Features and Philosophy, Part Two

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Last Blog entry we talked about the Gamer Vs Roleplayer divide. It can be found here if you want to take a look at it. This time we are going to expand into the realm of equipment. How many of you have played with the guy who took all the right abilities just so he could dual wield the most powerful weapon in the game? Who else has played a game where there is one weapon which just seems to be the obvious choice for damage? Who else has fallen into the trap of always picking that weapon or gear because anything less would make you weaker than your team mate? I know I have been there, done that, and I feel sick about it. When I make a character, I have a picture in my mind of how they are going to be; I don’t like it when game mechanics get in the way of that picture. Unchained Heroes was designed with this philosophy in mind. I wanted to make sure that if I desired to make a whip-using Inquisitor, he would be every bit as effective as the guy using the two-handed sword. I felt there needed to be a feature of the game that would be the equalizer for these things. For all equipment — offensive gear and protection gear — there needed to be a trade off somewhere. Unchained Heroes philosophy is that you choose your equipment based on flavor first and function second, not the other way around. To do this, on the damage side of things, we had a few choices of features to implement. We could use turns and make all the damage the same, we could have quick “minor” and slower “major” actions and give the faster weapons more attacks, or we could make an entirely new system that uses a Damage per Time Interval type of mechanic. On the protective equipment side of things, I needed to make gear that was as effective and desirable for each Hero Class as much as another, while enforcing trade offs through game mechanics.

Game Mechanics favored Certain Equipment

The Philosophy of Unchained Heroes is that equipment should be chosen based on roleplaying flavor before function, but we don’t neglect function; function just becomes a little more nuanced. When I was designing Unchained Heroes I felt that when you picked your gear it should be based on your character concept, but I was familiar with dice mechanics that had varying dice sizes and pools for weapons. Mechanically, it didn’t make sense to use a dagger with a d4 over a long sword with a d8 when you only had one action per turn. You needed to pack the biggest punch you could in the time you had, so a longsword was better. I didn’t like that. If I wanted to use a dagger over a longsword, I should be able to. I shouldn’t have to sacrifice an average of 2 damage per attack for my role-playing. The game mechanics simply favored the use of a longsword over the dagger. The question then became, how could I fix that?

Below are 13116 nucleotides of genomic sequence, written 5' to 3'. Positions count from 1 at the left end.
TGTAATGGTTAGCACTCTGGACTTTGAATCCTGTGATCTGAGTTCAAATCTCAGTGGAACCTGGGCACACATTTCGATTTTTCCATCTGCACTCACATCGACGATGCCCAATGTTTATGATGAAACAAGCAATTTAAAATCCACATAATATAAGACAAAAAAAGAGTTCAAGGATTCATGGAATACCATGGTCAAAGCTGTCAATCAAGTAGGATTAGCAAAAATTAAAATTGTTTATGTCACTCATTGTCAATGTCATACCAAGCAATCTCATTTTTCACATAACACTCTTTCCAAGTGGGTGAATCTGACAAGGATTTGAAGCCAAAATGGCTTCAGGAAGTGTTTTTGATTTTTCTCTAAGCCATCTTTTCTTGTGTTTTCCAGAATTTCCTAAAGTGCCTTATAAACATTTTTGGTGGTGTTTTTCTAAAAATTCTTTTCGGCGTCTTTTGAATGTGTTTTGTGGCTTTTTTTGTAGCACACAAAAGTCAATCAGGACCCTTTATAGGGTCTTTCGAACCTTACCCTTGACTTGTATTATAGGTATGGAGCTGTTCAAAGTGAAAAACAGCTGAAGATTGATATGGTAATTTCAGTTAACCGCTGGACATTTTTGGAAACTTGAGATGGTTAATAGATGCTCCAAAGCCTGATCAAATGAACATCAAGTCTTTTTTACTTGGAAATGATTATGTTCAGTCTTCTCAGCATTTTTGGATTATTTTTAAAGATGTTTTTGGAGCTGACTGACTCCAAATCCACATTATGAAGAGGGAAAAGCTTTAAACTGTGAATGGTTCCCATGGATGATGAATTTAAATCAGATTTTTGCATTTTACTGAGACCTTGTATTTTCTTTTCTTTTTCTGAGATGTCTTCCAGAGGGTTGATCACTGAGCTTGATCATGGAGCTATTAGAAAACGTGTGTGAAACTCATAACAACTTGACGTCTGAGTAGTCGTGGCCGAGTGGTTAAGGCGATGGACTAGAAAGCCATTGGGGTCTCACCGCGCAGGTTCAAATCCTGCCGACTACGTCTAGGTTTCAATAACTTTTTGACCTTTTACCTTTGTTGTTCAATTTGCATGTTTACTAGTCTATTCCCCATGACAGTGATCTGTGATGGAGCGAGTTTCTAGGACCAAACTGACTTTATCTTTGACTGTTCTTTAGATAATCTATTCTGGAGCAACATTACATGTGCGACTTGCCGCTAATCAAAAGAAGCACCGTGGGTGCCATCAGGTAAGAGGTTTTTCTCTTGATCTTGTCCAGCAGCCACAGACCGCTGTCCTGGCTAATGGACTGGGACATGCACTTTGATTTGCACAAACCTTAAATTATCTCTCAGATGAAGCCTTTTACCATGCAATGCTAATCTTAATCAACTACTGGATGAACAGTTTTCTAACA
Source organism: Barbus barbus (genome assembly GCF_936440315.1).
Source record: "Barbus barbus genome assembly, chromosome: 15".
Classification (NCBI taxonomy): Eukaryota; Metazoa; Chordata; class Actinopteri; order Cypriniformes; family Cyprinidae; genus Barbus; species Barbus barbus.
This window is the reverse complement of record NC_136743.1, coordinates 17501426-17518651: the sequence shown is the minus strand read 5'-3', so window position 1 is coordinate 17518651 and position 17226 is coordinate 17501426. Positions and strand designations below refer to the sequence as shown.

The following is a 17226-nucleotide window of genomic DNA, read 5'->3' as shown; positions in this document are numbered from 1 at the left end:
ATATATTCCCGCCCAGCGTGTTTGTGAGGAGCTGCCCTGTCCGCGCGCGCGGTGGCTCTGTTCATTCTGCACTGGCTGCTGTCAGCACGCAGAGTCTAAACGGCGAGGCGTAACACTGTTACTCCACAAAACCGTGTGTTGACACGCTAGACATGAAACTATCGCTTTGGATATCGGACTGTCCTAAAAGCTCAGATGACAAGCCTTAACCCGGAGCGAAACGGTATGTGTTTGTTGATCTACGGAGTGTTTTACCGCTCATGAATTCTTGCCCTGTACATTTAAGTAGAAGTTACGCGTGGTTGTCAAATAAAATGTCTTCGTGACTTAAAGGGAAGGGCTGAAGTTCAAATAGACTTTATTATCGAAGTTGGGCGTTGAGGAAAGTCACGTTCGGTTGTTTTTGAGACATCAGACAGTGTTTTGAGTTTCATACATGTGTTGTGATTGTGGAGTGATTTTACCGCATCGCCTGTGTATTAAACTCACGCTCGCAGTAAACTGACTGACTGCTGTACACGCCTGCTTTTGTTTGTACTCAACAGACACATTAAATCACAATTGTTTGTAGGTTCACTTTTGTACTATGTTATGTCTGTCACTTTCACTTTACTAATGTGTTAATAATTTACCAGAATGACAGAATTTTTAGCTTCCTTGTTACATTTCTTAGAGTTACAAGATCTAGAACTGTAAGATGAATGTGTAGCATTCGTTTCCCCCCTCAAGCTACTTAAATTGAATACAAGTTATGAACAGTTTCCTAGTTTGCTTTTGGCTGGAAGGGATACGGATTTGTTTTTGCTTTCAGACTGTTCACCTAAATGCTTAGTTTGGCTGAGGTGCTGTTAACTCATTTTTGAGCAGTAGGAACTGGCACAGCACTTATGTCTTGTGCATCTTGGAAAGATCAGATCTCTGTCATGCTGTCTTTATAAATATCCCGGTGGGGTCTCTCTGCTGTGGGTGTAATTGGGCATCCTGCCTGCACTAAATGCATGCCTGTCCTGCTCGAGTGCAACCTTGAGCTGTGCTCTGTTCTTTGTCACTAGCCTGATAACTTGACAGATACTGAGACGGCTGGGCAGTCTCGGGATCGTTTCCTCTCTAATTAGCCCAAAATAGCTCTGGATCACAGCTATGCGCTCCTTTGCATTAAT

My Options for Weapons

I needed to equalize equipment and I needed to figure out what feature would follow that philosophy. I came up with three main options. First option was to make all weapons have the same damage dice no matter what they were. That was not something I wanted to do because I still wanted your choice of weapon to have meaning for the mechanics of the game. I didn’t follow this method for obvious reasons.

The second option was to divide up turns into sections by using minor, major, and move actions.  This would allow me to change the frequency of attacks so that weapons that were smaller and faster would hit more often, but cause the same damage over time as a big weapon that hit less often but for more damage. To make this happen, you would have 2 minor actions and 1 move or 1 major action and 1 move per turn. This would allow me to differentiate between the different weapons and give them an attack speed. Daggers might do 1d6 damage and have a minor action time to attack. A two-handed sword might have a dice pool of 2d6 for damage and have a major action time for attacks. In the end, damage would be normalized. I liked this at first, so I began expanding it. Weapons could be divided into those used with one hand, others with two hands, and still others will be dual wielded. This train of thought led me to the idea that all One handed weapons would do 1d6 damage and be minor actions to use them and all Two Handed weapons would use major actions and do 2d6 damage. You could reskin them into anything you wanted, but the result would be the same. I ran into snags when I started thinking about fighting styles such as Dual Wielding and Two-handed. If you had 2 One-handed weapons you would do 2d6 damage per minor action? That would be a total of 4d6 damage compared to if you had 1 Two-handed Weapon which did 2d6 damage. Dual Wielding and Two-handed Weapons would just multiply damage modifiers then. Problem solved. Are you wondering about the guy that wanted to use 1 One-handed Weapon? If they used a shield, they would get the benefits of higher defensive capabilities at the cost of offensive ones. If they wanted to use 1 Weapon and nothing else, the game mechanics wouldn’t cover it, but as a character concept point, that would be a GM and player decision.